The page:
(367d) Effect of Fluorination on Interfacial Properties and Partitioning of Alcohols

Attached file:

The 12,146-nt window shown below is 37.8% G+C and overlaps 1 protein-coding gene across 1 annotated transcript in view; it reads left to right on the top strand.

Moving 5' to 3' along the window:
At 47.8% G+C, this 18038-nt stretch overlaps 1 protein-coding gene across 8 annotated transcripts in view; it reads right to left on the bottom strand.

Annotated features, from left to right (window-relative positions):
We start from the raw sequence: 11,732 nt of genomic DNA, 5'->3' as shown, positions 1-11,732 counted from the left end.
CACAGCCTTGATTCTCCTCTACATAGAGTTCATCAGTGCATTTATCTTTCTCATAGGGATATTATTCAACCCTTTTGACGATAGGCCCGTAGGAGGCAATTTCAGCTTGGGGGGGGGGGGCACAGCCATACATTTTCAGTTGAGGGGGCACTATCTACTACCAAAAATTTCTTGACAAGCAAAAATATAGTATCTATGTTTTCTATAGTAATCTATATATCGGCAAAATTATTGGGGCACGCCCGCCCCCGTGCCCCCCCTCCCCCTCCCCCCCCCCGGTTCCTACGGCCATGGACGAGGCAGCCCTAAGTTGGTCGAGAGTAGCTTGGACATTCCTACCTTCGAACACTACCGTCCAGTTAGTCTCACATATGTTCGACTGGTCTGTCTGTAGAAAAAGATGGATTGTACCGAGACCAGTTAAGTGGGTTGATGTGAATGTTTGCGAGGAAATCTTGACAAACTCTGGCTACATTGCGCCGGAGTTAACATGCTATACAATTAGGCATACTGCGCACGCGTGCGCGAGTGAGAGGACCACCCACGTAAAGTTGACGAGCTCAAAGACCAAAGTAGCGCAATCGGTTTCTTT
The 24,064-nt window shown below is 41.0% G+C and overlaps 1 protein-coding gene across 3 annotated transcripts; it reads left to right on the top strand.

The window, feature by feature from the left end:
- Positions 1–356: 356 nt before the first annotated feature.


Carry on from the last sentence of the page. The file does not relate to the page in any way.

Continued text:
Because of the widespread use of fluorinated compounds and their subsequent release into the environment, these chemicals have been subjected to a great deal of scrutiny in the past years to determine the extent of their toxicity. In order to better understand the interactions of perfluorinated alcohols and fluorotelomer alcohols in aqueous environments, molecular dynamics simulations are utilized to determine environmental predictors, such as the free energy of hydration, free energy of solvation in 1-octanol and octanol-water partition coefficients. In this work, the predictions of two different force fields, the united-atom Transferable Potentials for Phase Equilibria (TraPPE) and the all-atom Optimized Potentials for Liquid Simulations (OPLS) are compared against available experimental data. Both force fields yield reliable predictions for liquid densities, heats of vaporization and hydration and solvation free energies. Investigation of the local solvation environment around the hydroxyl group reveals that fluorination of carbons closest to the hydroxyl group has the greatest effect on the overall hydration free energy, while fluorination near the head group is found to have little impact on the interactions of the solute with 1-octanol.